Before I say farewell for this post, a special thanks! goes out to Sue Carter Flinn, editor at Quill & Quire, for her mention of The Gatekeeper's Lodge blog on her Akimbo Hit List.  Documentation of the performance on Sunday will be posted asap!

06 February 2011

throwing down the gauntlet

Historically speaking, there are few things that can rival a good, old fashioned gun duel, and Point Pleasant Park has one such duel in its own history.  While reading the book, Historic South End Halifax, by Peter McGuigan, I thought the author would lend a general description of the Prince of Whales Tower, or Martello Tower as it is commonly referred to, when it launched into an extraordinary tale of two men dueling for their honour on site at the tower.

NSARM no. 1983-310 number 1592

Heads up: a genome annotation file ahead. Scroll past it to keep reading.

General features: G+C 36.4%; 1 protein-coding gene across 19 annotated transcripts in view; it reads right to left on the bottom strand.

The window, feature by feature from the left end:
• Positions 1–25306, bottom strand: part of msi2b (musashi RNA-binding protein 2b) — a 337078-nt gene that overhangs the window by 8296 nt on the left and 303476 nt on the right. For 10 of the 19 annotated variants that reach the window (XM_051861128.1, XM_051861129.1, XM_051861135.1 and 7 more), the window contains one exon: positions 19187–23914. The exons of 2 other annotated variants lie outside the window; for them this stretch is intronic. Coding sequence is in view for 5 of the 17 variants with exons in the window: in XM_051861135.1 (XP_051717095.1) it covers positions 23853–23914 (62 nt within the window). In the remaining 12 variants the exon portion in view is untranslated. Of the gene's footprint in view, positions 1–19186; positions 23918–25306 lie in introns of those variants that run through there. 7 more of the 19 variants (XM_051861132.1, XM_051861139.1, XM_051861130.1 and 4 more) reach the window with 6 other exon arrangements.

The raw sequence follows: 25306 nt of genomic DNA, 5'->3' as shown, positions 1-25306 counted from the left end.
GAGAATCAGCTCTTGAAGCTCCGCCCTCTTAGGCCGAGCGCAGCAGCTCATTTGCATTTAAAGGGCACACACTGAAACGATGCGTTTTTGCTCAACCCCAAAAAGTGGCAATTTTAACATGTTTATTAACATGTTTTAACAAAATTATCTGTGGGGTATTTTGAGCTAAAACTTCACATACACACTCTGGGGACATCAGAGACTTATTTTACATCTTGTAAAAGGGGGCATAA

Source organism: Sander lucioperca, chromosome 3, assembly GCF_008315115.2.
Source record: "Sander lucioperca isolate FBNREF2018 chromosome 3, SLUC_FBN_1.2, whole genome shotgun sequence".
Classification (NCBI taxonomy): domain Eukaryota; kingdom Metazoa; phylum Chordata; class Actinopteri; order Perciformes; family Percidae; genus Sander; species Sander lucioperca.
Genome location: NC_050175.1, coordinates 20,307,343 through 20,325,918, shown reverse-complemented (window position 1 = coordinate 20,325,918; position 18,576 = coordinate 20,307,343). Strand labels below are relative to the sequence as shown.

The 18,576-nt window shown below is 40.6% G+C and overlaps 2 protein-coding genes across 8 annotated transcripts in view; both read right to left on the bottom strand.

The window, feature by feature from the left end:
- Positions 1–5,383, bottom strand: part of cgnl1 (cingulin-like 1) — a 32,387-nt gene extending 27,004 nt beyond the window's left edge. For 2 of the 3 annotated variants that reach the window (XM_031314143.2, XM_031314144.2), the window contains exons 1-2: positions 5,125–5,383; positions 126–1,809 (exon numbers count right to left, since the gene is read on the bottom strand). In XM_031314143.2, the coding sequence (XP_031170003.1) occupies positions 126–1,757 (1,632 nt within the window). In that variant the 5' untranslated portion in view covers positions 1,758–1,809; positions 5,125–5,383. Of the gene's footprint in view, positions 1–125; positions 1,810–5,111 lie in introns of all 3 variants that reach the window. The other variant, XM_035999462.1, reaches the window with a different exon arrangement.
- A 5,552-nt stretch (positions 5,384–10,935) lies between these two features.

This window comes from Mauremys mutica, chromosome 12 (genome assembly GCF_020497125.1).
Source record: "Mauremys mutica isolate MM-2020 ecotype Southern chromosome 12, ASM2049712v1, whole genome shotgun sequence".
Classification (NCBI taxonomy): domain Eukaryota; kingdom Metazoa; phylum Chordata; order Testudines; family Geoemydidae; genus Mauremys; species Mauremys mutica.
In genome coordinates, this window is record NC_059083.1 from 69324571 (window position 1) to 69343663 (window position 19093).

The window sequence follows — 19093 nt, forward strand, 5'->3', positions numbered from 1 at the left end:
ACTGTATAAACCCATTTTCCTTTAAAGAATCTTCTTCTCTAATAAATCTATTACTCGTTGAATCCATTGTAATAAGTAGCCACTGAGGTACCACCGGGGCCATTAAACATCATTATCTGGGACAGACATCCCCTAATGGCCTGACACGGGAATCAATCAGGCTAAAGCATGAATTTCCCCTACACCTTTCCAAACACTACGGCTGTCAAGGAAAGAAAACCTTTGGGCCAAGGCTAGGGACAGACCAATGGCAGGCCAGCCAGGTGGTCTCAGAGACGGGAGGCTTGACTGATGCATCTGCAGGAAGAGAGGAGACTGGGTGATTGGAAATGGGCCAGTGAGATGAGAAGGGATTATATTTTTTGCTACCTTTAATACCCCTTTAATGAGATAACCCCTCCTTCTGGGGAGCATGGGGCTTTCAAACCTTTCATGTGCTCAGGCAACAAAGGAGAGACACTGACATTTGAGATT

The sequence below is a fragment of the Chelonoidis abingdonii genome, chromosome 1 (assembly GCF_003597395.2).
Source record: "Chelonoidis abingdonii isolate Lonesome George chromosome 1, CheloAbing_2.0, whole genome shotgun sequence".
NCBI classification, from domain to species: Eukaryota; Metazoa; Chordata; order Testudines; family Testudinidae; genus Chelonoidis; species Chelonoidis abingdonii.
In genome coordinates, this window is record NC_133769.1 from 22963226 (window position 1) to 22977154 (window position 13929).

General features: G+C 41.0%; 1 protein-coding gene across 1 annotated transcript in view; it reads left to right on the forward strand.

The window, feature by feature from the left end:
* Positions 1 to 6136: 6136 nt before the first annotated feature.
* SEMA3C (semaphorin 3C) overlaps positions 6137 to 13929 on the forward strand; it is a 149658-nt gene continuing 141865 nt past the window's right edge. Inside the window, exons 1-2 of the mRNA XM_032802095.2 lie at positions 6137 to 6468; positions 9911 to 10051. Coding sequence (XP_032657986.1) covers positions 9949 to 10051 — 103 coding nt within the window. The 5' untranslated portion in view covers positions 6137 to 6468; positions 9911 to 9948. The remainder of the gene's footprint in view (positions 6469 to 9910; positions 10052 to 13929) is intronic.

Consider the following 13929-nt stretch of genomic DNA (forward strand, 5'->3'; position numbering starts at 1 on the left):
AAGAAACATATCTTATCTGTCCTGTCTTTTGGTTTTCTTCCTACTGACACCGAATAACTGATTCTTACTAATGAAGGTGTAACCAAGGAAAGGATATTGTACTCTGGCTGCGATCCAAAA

It was March 14, 1840 (almost 171 years ago) when the duel took place, and John Haliburton, a lawyer, had taken offense to remarks Joseph Howe made in a legislative public address about Haliburton's father, a chief Justice in Halifax.  Rather than fight words with words, John challenged Howe to a gun duel of pistols at dawn.  According to McGuigan's account:

"The two met outside the tower.  Standing back to back, they walked fifty paces, counted by their seconds, and turned.  At the drop of a handkerchief, they fired.  Haliburton got his shot off first, trying to kill Howe, but missed.  Howe, however, fired in the air, showing himself to be the better person.  He said, "I will not deprive an ageing father of his son."  Haliburton was lucky not to have been charged with attempted murder, jailed, and disbarred."

Haliburton (left) and Howe (right)